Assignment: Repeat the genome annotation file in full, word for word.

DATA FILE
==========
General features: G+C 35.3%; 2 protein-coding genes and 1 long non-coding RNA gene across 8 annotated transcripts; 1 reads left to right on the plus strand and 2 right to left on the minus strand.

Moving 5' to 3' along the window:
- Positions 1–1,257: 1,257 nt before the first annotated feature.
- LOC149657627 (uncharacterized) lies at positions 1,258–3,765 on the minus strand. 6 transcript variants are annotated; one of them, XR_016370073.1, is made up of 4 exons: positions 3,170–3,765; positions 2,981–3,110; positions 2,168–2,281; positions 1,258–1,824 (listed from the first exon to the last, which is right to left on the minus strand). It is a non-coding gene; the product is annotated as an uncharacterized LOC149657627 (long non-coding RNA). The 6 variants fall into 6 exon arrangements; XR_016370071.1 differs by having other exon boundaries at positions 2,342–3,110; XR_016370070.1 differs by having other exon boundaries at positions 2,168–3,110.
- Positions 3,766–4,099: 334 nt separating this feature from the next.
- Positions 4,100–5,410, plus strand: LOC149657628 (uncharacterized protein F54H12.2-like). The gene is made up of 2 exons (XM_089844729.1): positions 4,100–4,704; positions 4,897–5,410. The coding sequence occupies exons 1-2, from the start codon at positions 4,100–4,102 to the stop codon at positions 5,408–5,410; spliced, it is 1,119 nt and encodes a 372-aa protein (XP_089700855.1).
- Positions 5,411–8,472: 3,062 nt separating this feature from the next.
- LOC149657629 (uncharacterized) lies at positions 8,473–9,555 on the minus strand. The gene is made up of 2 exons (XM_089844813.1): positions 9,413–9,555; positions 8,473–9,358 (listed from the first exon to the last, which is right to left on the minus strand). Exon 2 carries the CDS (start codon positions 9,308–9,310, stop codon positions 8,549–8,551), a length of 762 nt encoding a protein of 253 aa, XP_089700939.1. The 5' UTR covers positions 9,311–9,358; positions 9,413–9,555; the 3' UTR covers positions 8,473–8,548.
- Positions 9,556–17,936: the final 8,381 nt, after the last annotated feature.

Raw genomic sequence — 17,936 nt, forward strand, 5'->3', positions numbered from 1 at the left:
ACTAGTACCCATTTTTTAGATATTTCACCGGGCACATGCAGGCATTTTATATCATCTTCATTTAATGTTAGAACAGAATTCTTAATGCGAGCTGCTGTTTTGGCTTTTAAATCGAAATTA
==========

General features: G+C 35.3%; 2 protein-coding genes and 1 long non-coding RNA gene across 8 annotated transcripts; 1 reads left to right on the plus strand and 2 right to left on the minus strand.

Moving 5' to 3' along the window:
- Positions 1–1,257: 1,257 nt before the first annotated feature.
- LOC149657627 (uncharacterized) lies at positions 1,258–3,765 on the minus strand. 6 transcript variants are annotated; one of them, XR_016370073.1, is made up of 4 exons: positions 3,170–3,765; positions 2,981–3,110; positions 2,168–2,281; positions 1,258–1,824 (listed from the first exon to the last, which is right to left on the minus strand). It is a non-coding gene; the product is annotated as an uncharacterized LOC149657627 (long non-coding RNA). The 6 variants fall into 6 exon arrangements; XR_016370071.1 differs by having other exon boundaries at positions 2,342–3,110; XR_016370070.1 differs by having other exon boundaries at positions 2,168–3,110.
- Positions 3,766–4,099: 334 nt separating this feature from the next.
- Positions 4,100–5,410, plus strand: LOC149657628 (uncharacterized protein F54H12.2-like). The gene is made up of 2 exons (XM_089844729.1): positions 4,100–4,704; positions 4,897–5,410. The coding sequence occupies exons 1-2, from the start codon at positions 4,100–4,102 to the stop codon at positions 5,408–5,410; spliced, it is 1,119 nt and encodes a 372-aa protein (XP_089700855.1).
- Positions 5,411–8,472: 3,062 nt separating this feature from the next.
- LOC149657629 (uncharacterized) lies at positions 8,473–9,555 on the minus strand. The gene is made up of 2 exons (XM_089844813.1): positions 9,413–9,555; positions 8,473–9,358 (listed from the first exon to the last, which is right to left on the minus strand). Exon 2 carries the CDS (start codon positions 9,308–9,310, stop codon positions 8,549–8,551), a length of 762 nt encoding a protein of 253 aa, XP_089700939.1. The 5' UTR covers positions 9,311–9,358; positions 9,413–9,555; the 3' UTR covers positions 8,473–8,548.
- Positions 9,556–17,936: the final 8,381 nt, after the last annotated feature.

Raw genomic sequence — 17,936 nt, forward strand, 5'->3', positions numbered from 1 at the left:
ACTAGTACCCATTTTTTAGATATTTCACCGGGCACATGCAGGCATTTTATATCATCTTCATTTAATGTTAGAACAGAATTCTTAATGCGAGCTGCTGTTTTGGCTTTTAAATCGAAATTA